Normalizing story points is a topic of discussion that tends to come up from time to time in organizations that have ‘gone agile.’ The concept is to make the intrinsic value of a story point the same—regardless of team, program or product. To further explain, we would like to whisk you away to the unchartered regions of the fictional organization known as World Outfitters.
World Outfitters, commonly known as WorldOut, develops Global Position Systems (GPS) for nautical excursions around the globe from Tampa to Honduras, Greece to Japan, and everything across the seven seas.
While World Outfitters is a fictional company, and we’ve changed the names to protect the innocent, the journey we will take is very real. Join us on this journey as we look at why World Outfitters is considering normalizing story points, discuss the two schools of thoughts on the subject, and explain the implications of each approach. We will share conversations with John, EVP & CTO; Minki, a Product Owner; Luke, the Scrum Master to illustrate their journey.
As a couple of us AgileThought Transformation Consultants sat down to chat with John at the WorldOut Headquarters, we were interested to know why the topic of normalizing story points came about for him as an executive. He began to share with us the need for a publicly traded company, such as WorldOut, to think ahead and prepare for quarterly shareholder meetings. Increasing predictability and forecasting while supporting an Agile environment was a growing enigma for John, and he thought normalization would solve the puzzle. “Well, John,” we stated, “There are two schools of thought here. There is normalization that is intentional, and then there is normalization that is organic.” This piqued John’s interest, as he leaned forward in his chair and said, “Please, tell me more.”
We explained that intentional normalization tends to manifest in two paths: The first path is based on an established shared understanding of how story points are interpreted, accompanied by a set of common definitions across teams. The second path involves a mindset of respect for consistency, where a 5 is a 5 is a 5. What we mean is that a five-point story on one team is a five-point story on another team. This is not to say that we are endorsing either path at this point in our conversation, but we want to make you aware of what’s out there. However, the latter approach can be both tricky and dangerous, but we can revisit that a little later to discuss further. Just remember: you cannot reasonably compare the velocity of one team to another.
The second school of thought—organic normalization of story of points—is team-specific, occurs over a period of time, and relies on empirical data. Think about when you’re on a flight and the plane is steadily climbing until the pilot reaches a cruising altitude. That is what organic story point normalization is like. It is when the team is steadily ‘climbing’ in velocity and estimating ability until they reach a place of normalcy—a cruising altitude, if you will—where proficiency lives.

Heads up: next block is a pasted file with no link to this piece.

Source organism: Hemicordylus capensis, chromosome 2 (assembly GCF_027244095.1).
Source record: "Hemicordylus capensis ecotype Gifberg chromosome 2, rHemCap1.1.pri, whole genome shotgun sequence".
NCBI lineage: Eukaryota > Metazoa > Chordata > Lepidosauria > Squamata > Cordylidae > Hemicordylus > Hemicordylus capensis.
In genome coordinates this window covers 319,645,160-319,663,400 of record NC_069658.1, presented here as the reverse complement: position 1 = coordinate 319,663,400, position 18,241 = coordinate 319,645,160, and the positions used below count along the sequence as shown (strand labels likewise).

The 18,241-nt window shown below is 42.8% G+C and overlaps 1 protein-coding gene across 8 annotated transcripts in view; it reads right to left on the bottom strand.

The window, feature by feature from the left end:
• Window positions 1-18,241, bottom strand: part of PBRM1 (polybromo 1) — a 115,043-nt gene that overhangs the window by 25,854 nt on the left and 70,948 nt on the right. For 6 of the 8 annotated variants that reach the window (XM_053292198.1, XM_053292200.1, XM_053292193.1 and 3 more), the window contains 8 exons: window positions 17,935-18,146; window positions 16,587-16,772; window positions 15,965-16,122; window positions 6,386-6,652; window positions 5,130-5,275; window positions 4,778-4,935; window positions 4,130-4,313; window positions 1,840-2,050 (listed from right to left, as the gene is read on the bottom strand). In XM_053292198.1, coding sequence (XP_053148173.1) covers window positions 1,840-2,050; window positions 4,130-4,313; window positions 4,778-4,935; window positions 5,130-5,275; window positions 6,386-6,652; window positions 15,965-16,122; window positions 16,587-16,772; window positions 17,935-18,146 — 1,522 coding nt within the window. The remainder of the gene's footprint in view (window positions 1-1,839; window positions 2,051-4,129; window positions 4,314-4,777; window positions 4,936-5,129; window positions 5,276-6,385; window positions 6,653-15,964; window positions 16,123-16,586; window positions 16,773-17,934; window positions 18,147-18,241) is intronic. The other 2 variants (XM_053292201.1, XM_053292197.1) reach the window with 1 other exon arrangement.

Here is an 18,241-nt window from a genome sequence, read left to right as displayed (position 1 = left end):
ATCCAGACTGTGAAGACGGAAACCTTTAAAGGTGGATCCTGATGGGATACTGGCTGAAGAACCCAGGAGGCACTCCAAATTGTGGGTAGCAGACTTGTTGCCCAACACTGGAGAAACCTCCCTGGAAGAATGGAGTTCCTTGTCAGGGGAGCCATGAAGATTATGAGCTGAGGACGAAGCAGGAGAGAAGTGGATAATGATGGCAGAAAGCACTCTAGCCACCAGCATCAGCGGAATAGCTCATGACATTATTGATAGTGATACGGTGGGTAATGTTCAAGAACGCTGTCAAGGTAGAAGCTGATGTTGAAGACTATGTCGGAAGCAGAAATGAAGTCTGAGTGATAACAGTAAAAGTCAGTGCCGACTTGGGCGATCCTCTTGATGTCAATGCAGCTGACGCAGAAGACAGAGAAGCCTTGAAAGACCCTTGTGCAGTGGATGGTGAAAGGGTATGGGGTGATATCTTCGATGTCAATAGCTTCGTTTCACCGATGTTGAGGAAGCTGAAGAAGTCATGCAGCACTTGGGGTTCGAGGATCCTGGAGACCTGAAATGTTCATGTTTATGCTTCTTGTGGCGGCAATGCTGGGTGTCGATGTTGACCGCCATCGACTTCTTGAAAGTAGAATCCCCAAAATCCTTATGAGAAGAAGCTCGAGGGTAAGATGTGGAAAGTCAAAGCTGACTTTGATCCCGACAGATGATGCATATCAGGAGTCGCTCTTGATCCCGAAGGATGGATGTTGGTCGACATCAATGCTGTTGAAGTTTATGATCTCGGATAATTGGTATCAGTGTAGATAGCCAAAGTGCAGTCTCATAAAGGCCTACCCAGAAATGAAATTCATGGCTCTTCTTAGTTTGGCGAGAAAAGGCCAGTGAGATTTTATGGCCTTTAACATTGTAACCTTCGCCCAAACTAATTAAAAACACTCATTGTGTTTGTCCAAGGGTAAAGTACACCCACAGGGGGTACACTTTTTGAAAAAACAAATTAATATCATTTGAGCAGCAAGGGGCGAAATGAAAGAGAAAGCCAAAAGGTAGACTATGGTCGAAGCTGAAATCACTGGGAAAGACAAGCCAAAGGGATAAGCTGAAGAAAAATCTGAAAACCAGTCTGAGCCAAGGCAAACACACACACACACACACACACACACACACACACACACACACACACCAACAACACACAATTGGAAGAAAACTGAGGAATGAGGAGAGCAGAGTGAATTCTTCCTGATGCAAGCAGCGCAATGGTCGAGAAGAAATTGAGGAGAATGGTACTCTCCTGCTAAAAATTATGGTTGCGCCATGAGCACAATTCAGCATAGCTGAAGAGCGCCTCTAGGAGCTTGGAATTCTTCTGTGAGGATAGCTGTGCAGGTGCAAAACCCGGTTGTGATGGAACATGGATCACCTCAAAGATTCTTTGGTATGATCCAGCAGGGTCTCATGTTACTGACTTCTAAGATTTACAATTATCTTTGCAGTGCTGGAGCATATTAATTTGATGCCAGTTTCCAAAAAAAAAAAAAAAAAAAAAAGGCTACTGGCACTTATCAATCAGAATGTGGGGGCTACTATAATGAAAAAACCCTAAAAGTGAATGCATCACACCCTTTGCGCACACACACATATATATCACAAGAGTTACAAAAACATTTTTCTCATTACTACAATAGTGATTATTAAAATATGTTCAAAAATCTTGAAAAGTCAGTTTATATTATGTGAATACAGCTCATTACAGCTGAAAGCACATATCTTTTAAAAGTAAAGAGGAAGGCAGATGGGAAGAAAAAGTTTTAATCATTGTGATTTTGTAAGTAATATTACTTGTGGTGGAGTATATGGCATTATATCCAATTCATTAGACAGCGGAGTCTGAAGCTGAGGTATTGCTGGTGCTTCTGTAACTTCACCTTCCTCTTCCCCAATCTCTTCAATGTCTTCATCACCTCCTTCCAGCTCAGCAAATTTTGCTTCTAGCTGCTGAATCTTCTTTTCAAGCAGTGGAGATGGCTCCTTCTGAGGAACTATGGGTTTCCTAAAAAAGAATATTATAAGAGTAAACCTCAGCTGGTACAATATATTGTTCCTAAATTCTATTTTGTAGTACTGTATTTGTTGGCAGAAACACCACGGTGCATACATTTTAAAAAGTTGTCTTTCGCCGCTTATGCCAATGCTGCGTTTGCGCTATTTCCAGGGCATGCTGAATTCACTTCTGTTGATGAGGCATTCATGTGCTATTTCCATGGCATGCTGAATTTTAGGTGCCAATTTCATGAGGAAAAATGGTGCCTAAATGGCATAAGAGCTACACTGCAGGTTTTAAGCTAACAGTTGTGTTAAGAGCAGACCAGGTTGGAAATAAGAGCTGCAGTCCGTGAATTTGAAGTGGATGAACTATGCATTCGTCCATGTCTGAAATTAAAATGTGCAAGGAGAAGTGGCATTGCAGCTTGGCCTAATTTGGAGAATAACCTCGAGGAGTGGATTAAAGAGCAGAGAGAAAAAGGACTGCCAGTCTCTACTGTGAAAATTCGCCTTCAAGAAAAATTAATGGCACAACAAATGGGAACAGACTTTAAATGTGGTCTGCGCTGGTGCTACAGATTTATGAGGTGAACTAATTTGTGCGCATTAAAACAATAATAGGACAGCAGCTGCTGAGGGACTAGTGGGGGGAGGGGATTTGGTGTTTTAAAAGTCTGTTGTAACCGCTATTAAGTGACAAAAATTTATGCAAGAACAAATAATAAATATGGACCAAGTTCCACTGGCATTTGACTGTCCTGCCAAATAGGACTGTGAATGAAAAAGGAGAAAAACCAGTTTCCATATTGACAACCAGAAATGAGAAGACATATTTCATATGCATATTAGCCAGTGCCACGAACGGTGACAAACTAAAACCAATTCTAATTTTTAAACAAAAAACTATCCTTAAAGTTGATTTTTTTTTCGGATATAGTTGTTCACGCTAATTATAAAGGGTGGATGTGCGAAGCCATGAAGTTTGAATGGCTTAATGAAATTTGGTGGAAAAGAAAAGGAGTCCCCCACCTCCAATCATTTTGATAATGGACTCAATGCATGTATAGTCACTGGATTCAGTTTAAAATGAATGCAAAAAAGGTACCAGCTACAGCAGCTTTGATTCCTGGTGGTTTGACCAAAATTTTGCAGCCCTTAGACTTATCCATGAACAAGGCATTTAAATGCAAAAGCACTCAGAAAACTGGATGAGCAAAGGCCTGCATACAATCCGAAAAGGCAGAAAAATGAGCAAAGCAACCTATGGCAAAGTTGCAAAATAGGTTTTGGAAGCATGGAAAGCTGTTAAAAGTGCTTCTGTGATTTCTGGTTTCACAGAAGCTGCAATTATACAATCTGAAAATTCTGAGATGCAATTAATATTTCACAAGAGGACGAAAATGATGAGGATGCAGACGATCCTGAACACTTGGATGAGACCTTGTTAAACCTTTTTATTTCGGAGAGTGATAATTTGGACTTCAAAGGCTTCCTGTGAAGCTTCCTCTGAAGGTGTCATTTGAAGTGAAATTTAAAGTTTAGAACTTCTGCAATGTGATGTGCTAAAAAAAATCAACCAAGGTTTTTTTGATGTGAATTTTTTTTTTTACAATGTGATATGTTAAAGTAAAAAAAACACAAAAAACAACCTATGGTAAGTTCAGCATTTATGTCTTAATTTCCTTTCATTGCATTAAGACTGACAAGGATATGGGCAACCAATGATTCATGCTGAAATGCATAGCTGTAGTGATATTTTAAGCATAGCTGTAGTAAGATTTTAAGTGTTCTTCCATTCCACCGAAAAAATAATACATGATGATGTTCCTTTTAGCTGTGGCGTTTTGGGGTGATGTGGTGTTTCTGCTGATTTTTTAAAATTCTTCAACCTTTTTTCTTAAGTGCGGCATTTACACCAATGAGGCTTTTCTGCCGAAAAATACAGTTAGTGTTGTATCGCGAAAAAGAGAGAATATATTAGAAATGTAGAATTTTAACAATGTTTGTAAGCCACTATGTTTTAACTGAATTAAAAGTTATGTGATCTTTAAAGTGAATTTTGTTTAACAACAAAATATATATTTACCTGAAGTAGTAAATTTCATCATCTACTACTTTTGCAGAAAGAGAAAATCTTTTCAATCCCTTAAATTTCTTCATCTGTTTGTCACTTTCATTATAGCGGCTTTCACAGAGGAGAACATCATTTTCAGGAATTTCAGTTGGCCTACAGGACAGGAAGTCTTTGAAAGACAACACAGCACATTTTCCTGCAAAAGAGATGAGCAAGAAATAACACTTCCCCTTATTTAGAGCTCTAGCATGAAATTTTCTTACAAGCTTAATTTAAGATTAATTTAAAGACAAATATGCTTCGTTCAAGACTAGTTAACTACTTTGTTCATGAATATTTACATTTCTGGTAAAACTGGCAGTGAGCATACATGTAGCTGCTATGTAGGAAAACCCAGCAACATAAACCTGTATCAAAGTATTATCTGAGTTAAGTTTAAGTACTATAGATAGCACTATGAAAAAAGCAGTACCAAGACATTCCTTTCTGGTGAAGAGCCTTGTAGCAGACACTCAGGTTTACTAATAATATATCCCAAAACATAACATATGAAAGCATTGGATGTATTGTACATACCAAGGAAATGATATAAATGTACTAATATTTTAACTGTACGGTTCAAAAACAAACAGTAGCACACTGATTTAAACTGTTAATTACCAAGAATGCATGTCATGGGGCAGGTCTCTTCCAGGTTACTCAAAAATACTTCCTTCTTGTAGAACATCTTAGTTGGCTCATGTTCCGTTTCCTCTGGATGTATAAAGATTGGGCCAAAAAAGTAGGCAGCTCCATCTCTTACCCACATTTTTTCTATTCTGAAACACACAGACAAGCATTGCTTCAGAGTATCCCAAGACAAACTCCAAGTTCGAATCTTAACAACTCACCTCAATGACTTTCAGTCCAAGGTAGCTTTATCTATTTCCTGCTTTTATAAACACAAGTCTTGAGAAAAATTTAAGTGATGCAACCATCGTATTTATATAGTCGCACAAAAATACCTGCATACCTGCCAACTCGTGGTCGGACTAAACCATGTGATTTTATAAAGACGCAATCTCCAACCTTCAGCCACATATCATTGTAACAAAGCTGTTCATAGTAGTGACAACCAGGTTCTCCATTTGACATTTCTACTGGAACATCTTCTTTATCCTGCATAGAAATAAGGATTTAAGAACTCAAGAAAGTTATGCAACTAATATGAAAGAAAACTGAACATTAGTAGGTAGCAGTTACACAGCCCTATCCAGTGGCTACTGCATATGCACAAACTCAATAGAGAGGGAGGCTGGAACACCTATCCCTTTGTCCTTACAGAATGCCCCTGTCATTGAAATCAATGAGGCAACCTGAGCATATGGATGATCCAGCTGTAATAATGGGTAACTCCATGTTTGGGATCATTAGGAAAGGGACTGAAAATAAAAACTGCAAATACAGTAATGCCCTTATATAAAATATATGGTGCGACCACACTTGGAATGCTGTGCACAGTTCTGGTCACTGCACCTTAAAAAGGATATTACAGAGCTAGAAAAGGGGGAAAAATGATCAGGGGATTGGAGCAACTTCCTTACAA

“Hi,”said Minki the Product Owner, as she entered the room. “Hey, Minki, we’re glad you could join us,” we said. “We were just talking to John about two schools of thought in terms of why normalizing may be desired, and it brought up a new question we think you can answer: What goal is WorldOut trying to accomplish that you believe normalizing story points would help you achieve?” Minki stares off for a second then proceeds: “We want to increase our predictability at a program level, and we would really like a way to compare the performance of our teams to learn where we can improve.”
It is true that normalizing earlier on can help minimize a new team’s chaos—real and perceived. It helps them establish a consistent delivery cadence. Normalizing story points helps teams learn, listen and pay attention to their own cadence which, in turn, helps them with delivery. However, normalizing story points should be a temporary, strategic and cautious approach. The perspective here should be one of learning, not a way to hold teams accountable or to measure one team against another. There are many other measures to hold teams accountable—but normalizing story points isn’t one.
“Wow, we really should have Luke, one of our Scrum Masters, in this conversa…” and just as Minki is talking, Luke walks by. “Luke!” Minki exclaims with excitement. “Weren’t you just saying a couple of weeks ago that we should even out an individual team’s story points over time (assuming we have a stable team), so that they can get to a level of predictability that helps inform the business relative to timelines, budget and costs?”
Sounds like Luke has been thinking on a path that will help your teams output to become more predictable. “But wait,” John cuts in. “Should we normalize story points or not?” Let’s put it this way, if used simply for team comparison, normalizing will do more harm than good because you can’t reasonably estimate points across teams uniformly. Story points need to reflect a healthy balance of risk, time and complexity. An anti-pattern we often see is that teams will only equate a story point with an hour of work. In reality, each team must establish their own baseline and equation for story points. However, having a common understanding of story points across teams is beneficial. We suggest that you focus on the business outcomes from the team’s outputs and use the story points to judge a team against itself. This way, we are not comparing apples and oranges, but rather we are comparing the maturity of team to its own development.
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This blog was a collaboration of Quincy Jordan and Christy Erbeck, who are both Principal Transformation Consultants with AgileThought.
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